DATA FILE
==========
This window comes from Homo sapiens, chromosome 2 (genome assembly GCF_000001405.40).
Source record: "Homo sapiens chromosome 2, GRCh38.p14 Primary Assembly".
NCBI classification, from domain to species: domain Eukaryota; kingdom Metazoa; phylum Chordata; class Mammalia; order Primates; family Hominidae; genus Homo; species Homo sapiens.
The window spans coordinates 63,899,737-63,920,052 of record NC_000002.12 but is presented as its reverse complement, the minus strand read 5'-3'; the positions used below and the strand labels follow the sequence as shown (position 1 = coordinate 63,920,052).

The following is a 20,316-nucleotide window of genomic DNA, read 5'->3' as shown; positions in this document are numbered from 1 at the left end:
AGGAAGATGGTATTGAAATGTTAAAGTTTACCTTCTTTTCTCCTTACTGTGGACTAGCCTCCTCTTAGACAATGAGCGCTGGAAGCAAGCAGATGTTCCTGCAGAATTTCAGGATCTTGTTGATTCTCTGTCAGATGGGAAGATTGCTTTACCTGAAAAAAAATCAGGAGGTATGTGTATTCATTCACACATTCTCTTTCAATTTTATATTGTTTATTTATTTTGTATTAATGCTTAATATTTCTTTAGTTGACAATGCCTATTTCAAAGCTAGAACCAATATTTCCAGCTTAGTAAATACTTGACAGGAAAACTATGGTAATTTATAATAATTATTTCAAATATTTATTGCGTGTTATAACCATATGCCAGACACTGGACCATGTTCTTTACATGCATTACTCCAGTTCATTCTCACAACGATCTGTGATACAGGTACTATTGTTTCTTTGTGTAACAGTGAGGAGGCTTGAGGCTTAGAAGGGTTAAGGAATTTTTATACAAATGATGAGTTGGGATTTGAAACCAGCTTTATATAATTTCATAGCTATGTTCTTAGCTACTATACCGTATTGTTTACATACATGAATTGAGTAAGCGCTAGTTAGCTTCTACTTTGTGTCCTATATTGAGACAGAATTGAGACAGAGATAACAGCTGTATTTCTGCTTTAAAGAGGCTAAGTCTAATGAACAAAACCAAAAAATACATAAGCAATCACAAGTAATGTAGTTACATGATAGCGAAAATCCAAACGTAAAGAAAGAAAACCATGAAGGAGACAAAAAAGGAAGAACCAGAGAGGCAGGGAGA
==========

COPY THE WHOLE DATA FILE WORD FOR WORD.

This window comes from Homo sapiens, chromosome 2 (genome assembly GCF_000001405.40).
Source record: "Homo sapiens chromosome 2, GRCh38.p14 Primary Assembly".
NCBI classification, from domain to species: domain Eukaryota; kingdom Metazoa; phylum Chordata; class Mammalia; order Primates; family Hominidae; genus Homo; species Homo sapiens.
The window spans coordinates 63,899,737-63,920,052 of record NC_000002.12 but is presented as its reverse complement, the minus strand read 5'-3'; the positions used below and the strand labels follow the sequence as shown (position 1 = coordinate 63,920,052).

The following is a 20,316-nucleotide window of genomic DNA, read 5'->3' as shown; positions in this document are numbered from 1 at the left end:
AGGAAGATGGTATTGAAATGTTAAAGTTTACCTTCTTTTCTCCTTACTGTGGACTAGCCTCCTCTTAGACAATGAGCGCTGGAAGCAAGCAGATGTTCCTGCAGAATTTCAGGATCTTGTTGATTCTCTGTCAGATGGGAAGATTGCTTTACCTGAAAAAAAATCAGGAGGTATGTGTATTCATTCACACATTCTCTTTCAATTTTATATTGTTTATTTATTTTGTATTAATGCTTAATATTTCTTTAGTTGACAATGCCTATTTCAAAGCTAGAACCAATATTTCCAGCTTAGTAAATACTTGACAGGAAAACTATGGTAATTTATAATAATTATTTCAAATATTTATTGCGTGTTATAACCATATGCCAGACACTGGACCATGTTCTTTACATGCATTACTCCAGTTCATTCTCACAACGATCTGTGATACAGGTACTATTGTTTCTTTGTGTAACAGTGAGGAGGCTTGAGGCTTAGAAGGGTTAAGGAATTTTTATACAAATGATGAGTTGGGATTTGAAACCAGCTTTATATAATTTCATAGCTATGTTCTTAGCTACTATACCGTATTGTTTACATACATGAATTGAGTAAGCGCTAGTTAGCTTCTACTTTGTGTCCTATATTGAGACAGAATTGAGACAGAGATAACAGCTGTATTTCTGCTTTAAAGAGGCTAAGTCTAATGAACAAAACCAAAAAATACATAAGCAATCACAAGTAATGTAGTTACATGATAGCGAAAATCCAAACGTAAAGAAAGAAAACCATGAAGGAGACAAAAAAGGAAGAACCAGAGAGGCAGGGAGA